I do not like anyone to give me special treatment or make me feel like I am a subject of pity. I am very competent, and I am not lacking anything…. The thing that troubles me the most is that no one listens to me…. I have nothing wrong with me but I feel like they treat me in a special way. The disability is in the mind, not the body…. I don’t like people to be worried too much or care too much. I want them to care about me and worry about me, but not in a way that makes me feel helpless. I would like to think on my own.

Caregiver Psychosocial Wellbeing

Caregivers’ needs for support--psychosocial and financial-- and information also emerged in our research as critical not only to their own well-being, but also to that of their children. Without exception, the adolescents with disabilities who were thriving in the face of adversity had parents who had the confidence to proactively seek out and advocate for their adolescents’ rights to services and had the emotional capacity to prioritise those needs. In environments where structural neglect is the norm, as is the case in conflict-affected Jordan and Palestine, it is parents who are protecting their children from the oversights of the state. ‘It is the parents’ treatment that shapes the individual,’ explained a 16-year-old Palestinian boy who is blind. A 12-year-old girl in Jordan, who is heavily involved at school and in extra-curricular activities despite the fact that she is blind, agreed that while she loves the opportunities she has, ‘the thing that excites me the most, is that my parents are always standing by me.’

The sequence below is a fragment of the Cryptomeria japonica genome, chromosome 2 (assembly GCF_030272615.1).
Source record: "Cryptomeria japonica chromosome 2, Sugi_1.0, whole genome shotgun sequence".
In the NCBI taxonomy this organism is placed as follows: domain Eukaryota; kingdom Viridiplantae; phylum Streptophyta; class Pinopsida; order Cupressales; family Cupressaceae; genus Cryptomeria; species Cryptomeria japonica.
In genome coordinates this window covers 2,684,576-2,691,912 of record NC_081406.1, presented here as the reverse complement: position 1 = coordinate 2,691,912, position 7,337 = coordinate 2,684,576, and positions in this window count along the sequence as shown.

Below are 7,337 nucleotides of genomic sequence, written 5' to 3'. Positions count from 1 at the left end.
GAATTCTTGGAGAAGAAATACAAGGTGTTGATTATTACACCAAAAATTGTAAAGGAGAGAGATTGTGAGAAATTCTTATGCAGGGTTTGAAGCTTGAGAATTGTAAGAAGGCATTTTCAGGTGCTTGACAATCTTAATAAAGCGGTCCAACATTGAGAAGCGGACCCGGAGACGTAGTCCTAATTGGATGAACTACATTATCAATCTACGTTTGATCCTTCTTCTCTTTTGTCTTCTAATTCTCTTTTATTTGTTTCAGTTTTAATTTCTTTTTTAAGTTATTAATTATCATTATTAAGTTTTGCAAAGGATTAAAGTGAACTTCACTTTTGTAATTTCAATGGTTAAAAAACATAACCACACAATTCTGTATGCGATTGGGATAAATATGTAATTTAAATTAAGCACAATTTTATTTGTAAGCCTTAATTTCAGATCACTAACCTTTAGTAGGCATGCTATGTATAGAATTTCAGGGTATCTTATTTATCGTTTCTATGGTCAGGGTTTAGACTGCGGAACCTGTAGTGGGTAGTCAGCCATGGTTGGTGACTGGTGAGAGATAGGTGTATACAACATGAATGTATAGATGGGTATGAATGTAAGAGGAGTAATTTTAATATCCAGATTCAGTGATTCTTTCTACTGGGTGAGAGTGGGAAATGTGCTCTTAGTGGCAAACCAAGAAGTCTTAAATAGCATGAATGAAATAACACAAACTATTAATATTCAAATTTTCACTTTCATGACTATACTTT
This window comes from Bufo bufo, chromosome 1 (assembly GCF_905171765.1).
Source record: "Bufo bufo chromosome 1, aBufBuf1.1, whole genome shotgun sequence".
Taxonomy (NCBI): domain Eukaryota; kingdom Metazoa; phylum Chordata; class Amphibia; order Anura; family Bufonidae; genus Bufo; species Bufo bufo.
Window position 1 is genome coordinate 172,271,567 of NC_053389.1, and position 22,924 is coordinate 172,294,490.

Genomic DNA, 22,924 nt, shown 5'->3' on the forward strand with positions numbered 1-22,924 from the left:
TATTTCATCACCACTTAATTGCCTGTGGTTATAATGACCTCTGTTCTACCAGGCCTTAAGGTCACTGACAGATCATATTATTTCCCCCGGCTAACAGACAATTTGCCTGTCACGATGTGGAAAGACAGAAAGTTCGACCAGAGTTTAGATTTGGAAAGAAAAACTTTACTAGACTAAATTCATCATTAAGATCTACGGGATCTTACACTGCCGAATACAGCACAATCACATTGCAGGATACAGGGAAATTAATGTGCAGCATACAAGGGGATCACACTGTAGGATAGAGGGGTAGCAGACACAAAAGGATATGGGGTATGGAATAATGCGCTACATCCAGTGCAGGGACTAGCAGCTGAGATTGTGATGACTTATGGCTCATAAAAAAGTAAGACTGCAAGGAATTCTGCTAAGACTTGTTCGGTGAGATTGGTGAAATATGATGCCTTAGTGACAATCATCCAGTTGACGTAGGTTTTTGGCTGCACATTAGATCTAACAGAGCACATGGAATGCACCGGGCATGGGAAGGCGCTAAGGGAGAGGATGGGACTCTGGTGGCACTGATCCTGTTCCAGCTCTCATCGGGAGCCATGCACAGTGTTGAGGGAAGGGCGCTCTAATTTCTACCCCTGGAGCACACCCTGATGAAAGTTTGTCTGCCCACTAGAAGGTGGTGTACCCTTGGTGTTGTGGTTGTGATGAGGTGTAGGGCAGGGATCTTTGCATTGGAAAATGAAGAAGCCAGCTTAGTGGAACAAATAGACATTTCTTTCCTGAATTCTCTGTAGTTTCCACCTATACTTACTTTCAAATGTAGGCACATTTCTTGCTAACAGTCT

Unfortunately, our research highlighted many caregivers of adolescents with disabilities are limited in their ability to fight for their children. They are physically exhausted and emotionally overwhelmed by both the broader forces that are shaping the region – including conflict, poverty, high unemployment and limited social cohesion – and the many demands of their children. ‘I feel that I’m stressed with all the conditions around. The problem is not because I have two disabled children. I have another two who are non-disabled, who want me to take care of them like their siblings. I’m not an octopus; I can’t take care of all of them,’ explained the Syrian mother of an 11-year-old boy who is deaf, when asked why she did not learn sign language so that she could better communicate with her son. Some fathers are clearly supportive of their children, as highlighted by the example of a Bedouin father in our research sample who sold his sheep and moved closer to town to make sure his deaf daughter could attend the best possible school. However, more generally the bulk of caregiving responsibility tends to fall on mothers. In many cases, their efforts are poorly rewarded. Some are tormented by neighbours who ‘say you deserve all that and call me the mother of the deaf’ (Syrian mother of two deaf adolescents) and others are abandoned by their husbands who take new wives in efforts to produce non-disabled children. While a minority of mothers reported that they had at least some friends who had children with disabilities, which makes ‘my hardship seem easier’, most felt that ‘no one can feel my suffering’ (Syrian mother of four adolescents who are deaf).